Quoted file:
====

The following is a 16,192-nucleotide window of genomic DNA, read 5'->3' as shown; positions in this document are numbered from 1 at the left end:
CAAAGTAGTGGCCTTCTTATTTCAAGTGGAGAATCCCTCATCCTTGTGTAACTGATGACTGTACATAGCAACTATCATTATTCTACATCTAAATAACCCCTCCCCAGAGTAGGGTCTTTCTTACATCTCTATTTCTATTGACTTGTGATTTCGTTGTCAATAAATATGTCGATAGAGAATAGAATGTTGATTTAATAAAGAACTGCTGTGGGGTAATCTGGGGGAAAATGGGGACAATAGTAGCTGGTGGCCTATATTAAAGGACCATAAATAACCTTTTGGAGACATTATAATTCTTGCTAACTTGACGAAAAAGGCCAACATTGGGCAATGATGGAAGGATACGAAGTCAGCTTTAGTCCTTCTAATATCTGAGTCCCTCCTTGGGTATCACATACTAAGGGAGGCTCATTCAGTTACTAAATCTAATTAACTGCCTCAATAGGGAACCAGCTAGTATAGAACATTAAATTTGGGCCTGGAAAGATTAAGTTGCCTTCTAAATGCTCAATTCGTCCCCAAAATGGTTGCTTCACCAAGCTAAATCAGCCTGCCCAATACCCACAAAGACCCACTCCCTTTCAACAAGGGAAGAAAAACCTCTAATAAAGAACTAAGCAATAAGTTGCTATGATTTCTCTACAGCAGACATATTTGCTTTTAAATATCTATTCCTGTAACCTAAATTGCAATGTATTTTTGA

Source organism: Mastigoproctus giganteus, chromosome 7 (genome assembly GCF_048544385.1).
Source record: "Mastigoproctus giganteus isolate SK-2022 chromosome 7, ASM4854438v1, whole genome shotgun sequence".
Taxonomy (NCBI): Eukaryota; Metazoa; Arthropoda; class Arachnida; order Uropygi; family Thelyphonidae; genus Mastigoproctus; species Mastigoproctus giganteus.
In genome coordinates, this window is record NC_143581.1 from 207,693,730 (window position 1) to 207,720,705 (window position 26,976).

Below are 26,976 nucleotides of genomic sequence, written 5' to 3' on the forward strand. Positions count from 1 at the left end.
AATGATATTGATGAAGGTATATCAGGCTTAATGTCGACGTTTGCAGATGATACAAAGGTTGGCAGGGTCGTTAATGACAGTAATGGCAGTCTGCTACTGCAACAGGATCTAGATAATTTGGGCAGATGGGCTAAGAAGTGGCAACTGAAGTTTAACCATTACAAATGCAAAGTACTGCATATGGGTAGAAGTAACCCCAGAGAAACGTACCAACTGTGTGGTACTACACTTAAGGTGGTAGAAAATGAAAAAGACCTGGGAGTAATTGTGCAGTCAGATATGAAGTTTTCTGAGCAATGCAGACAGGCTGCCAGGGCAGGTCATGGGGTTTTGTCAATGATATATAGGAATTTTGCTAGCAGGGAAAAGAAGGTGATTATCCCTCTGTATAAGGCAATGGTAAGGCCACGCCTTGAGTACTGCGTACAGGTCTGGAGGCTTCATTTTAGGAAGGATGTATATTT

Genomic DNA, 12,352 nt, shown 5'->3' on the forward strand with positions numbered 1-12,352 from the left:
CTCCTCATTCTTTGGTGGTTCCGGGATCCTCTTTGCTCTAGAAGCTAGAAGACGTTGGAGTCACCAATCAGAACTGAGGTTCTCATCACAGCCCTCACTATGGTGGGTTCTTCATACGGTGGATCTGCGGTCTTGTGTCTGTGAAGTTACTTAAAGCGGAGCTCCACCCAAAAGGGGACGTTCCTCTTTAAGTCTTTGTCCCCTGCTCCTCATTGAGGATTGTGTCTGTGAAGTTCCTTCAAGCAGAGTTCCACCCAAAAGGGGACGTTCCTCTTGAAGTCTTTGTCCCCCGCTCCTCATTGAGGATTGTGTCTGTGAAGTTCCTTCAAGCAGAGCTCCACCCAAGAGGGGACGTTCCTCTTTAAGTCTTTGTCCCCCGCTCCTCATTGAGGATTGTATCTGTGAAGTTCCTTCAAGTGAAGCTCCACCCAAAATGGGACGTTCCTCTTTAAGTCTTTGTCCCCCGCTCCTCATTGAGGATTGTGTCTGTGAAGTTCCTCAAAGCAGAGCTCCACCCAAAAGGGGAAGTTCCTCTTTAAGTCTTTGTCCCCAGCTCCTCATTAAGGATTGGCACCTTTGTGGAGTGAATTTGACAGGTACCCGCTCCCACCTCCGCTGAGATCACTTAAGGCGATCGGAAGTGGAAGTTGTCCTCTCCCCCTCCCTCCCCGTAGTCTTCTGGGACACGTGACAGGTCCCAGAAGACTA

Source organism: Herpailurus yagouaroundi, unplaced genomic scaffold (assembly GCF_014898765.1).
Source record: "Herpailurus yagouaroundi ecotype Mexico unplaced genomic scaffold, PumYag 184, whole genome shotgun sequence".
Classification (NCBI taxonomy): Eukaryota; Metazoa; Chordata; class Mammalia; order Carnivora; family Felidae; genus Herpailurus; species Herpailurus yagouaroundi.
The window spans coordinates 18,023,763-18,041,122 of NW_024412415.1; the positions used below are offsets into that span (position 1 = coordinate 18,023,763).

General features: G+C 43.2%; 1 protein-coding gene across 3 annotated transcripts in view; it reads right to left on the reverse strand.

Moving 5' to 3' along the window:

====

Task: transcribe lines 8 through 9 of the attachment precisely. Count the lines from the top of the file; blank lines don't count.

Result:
AATGATATTGATGAAGGTATATCAGGCTTAATGTCGACGTTTGCAGATGATACAAAGGTTGGCAGGGTCGTTAATGACAGTAATGGCAGTCTGCTACTGCAACAGGATCTAGATAATTTGGGCAGATGGGCTAAGAAGTGGCAACTGAAGTTTAACCATTACAAATGCAAAGTACTGCATATGGGTAGAAGTAACCCCAGAGAAACGTACCAACTGTGTGGTACTACACTTAAGGTGGTAGAAAATGAAAAAGACCTGGGAGTAATTGTGCAGTCAGATATGAAGTTTTCTGAGCAATGCAGACAGGCTGCCAGGGCAGGTCATGGGGTTTTGTCAATGATATATAGGAATTTTGCTAGCAGGGAAAAGAAGGTGATTATCCCTCTGTATAAGGCAATGGTAAGGCCACGCCTTGAGTACTGCGTACAGGTCTGGAGGCTTCATTTTAGGAAGGATGTATATTT

Genomic DNA, 12,352 nt, shown 5'->3' on the forward strand with positions numbered 1-12,352 from the left: